In this issue of Fresh FINDings we feature research from Kenya, led by Julie Zollmann in collaboration with Cate Wanjala.Read more
Mapping the financial journeys of refugees and asylum seekers in Jordan, and the impact of COVID-19 on the economic livesRead more
This video draws on a case study of Uganda, where refugees move from their early arrival phase to coping long term with economic opportunities and set-backs. The information draws on Fletcher research in Uganda.Read more
By Dan Creamer, under the supervision of Kim Wilson.
Formal employment opportunities are limited in Uganda’s economy, especially for migrants and refugees. Considering these barriers, “volunteer” jobs represent a crucial vehicle for migrants to gain new skills, build their networks, gain access to future opportunities, and even earn reasonable wages. This essay seeks to show the importance of volunteer positions for migrants, how these opportunities differ between Kampala and the Bidi Bidi Refugee Camp, and whether these volunteer opportunities are privileging specific demographic groups.
By Maria Teresa Nagel, under the supervision of Kim Wilson.
When it comes to migration, broad classifications are abundant. Refugees and migrants are often seen as a monolithic mass, which encourages policy makers to essentialize migration as they search for the single solution to this complex phenomenon. Nowhere is this truer than in Tijuana, Mexico, the location of our study. There and elsewhere, immigrants are thought to be driven by the same motivations, threatened by the same risks, and in need of the same remedies. In this essay, I aim to highlight some key differences in the experiences of Central American migrants in Tijuana, focusing on the impact family structure has on migrants’ experiences living in that city.
By Catherine Wanjala, under the supervision of Kim Wilson.
During displacement, families are jolted into new realities. From navigating new foods and new educational opportunities to negotiating a maze of new customs, displaced households struggle to master their unfamiliar surroundings. Opportunities to earn a living also greatly differed from what refugees and migrants had available to them in their countries of origin. Refugees often found these new realities also shifted roles within the family.
By Sarah Carson, under the supervision of Kim Wilson.
Field research is a common and often powerful piece of post-graduate training in international affairs and development. But sending students to the field also comes with risks to both students and study participants. What happens when you send five students abroad to execute Lean Research on their own? What challenges might they encounter, and what innovative solutions could they develop? And what do they learn that could be applied to similar experiences in the future?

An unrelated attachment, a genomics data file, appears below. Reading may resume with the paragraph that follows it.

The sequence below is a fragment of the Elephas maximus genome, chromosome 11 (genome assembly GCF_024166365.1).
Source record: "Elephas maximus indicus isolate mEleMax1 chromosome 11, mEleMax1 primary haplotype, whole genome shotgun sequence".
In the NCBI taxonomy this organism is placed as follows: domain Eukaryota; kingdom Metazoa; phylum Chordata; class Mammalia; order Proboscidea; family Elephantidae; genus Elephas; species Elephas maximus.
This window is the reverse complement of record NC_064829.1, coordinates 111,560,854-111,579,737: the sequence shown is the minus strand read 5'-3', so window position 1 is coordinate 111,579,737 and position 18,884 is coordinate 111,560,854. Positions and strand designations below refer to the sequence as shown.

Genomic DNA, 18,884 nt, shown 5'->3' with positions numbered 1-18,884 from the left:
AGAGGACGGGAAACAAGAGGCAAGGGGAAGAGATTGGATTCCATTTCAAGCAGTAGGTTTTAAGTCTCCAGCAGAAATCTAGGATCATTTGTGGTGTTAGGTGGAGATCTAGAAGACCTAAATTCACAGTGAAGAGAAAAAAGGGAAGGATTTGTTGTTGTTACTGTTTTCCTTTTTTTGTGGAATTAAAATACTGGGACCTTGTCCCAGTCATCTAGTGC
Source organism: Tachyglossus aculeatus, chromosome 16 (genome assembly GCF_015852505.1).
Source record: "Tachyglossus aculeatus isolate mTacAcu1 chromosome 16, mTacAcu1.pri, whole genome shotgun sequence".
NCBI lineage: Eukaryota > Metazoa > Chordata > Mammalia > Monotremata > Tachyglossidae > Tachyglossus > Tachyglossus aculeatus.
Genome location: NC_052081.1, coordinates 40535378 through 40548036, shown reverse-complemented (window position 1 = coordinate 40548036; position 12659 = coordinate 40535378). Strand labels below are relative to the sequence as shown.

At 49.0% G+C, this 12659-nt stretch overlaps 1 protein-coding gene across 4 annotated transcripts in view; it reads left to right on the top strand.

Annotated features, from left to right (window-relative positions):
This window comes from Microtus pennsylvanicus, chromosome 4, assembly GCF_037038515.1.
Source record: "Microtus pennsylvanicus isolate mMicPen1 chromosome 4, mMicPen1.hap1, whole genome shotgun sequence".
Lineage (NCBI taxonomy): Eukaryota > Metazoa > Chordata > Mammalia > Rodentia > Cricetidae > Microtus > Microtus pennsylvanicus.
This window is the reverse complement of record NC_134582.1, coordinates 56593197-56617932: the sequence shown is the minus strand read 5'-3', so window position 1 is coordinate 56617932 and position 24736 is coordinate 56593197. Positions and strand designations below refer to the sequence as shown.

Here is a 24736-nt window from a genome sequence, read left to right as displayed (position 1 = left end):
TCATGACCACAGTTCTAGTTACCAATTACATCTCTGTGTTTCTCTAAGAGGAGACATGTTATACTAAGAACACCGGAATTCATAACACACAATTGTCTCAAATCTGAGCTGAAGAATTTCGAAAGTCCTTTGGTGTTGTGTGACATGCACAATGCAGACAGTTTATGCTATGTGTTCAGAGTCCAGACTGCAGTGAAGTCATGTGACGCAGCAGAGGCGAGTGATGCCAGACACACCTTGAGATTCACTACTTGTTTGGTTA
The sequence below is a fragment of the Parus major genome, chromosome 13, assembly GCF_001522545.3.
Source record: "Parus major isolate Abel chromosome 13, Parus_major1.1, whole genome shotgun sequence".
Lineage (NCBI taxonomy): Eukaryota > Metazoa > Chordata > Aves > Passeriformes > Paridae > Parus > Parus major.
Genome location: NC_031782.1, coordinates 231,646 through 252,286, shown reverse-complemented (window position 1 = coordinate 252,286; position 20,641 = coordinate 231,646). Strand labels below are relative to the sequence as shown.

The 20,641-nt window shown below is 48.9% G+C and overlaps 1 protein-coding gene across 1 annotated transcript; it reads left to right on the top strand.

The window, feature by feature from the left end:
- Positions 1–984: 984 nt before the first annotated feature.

By Padmini Baruah, under the supervision of Kim Wilson. Transnational migration has been one of the most talked-about phenomena of the past decade. With prolonged armed conflict, economic crises, and climate change affecting different parts of the world adversely, it is not a surprise that an estimated 258 million people live in a country that is not the country of their birth.1 Much news has been generated on this subject, and multiple studies have focused on the macro aspects of this issue. However, equally vital is not losing sight of the fact that while broad patterns and theories can explain the macrophenomenon of transnational migration, each migrant’s story is ultimately a subjective and entirely personal lived experience. The powerful contribution of the individual narrative as well as of ethnographic observations to academic studies in this field cannot be overlooked.Read more
By Charlie Bentley, under the supervision of Kim Wilson. I connected to most migrants I interviewed using the same first casual topic: “I’m struggling to get around without Spanish. What about you?” Despite having the help of two Spanish-speaking colleagues, I still found that traveling through Colombia without Spanish language skills was an immense challenge.Read more
By Julie Zollmann, Airokhsh Faiz-Qaisary, Kenza Ben-Azouz, Kim Wilson, and Radha Rajkotia. Refugees resettled in the United States are typically supported quite closely early in their transition as support agencies help them settle into new homes, open bank accounts, get their first jobs, and register their children in school. Agencies monitor whether refugees are “self-sufficient,” meaning that their incomes cover their most essential expenses as quickly as possible. However, little is known about the next stage of refugees’ financial and economic transitions, once refugees are no longer interacting regularly with resettlement agencies. In July 2018, we interviewed 29 refugees who had been resettled two to three years earlier to understand the phases of their financial transition and identify possible opportunities to accelerate refugees’ financial gains.Read more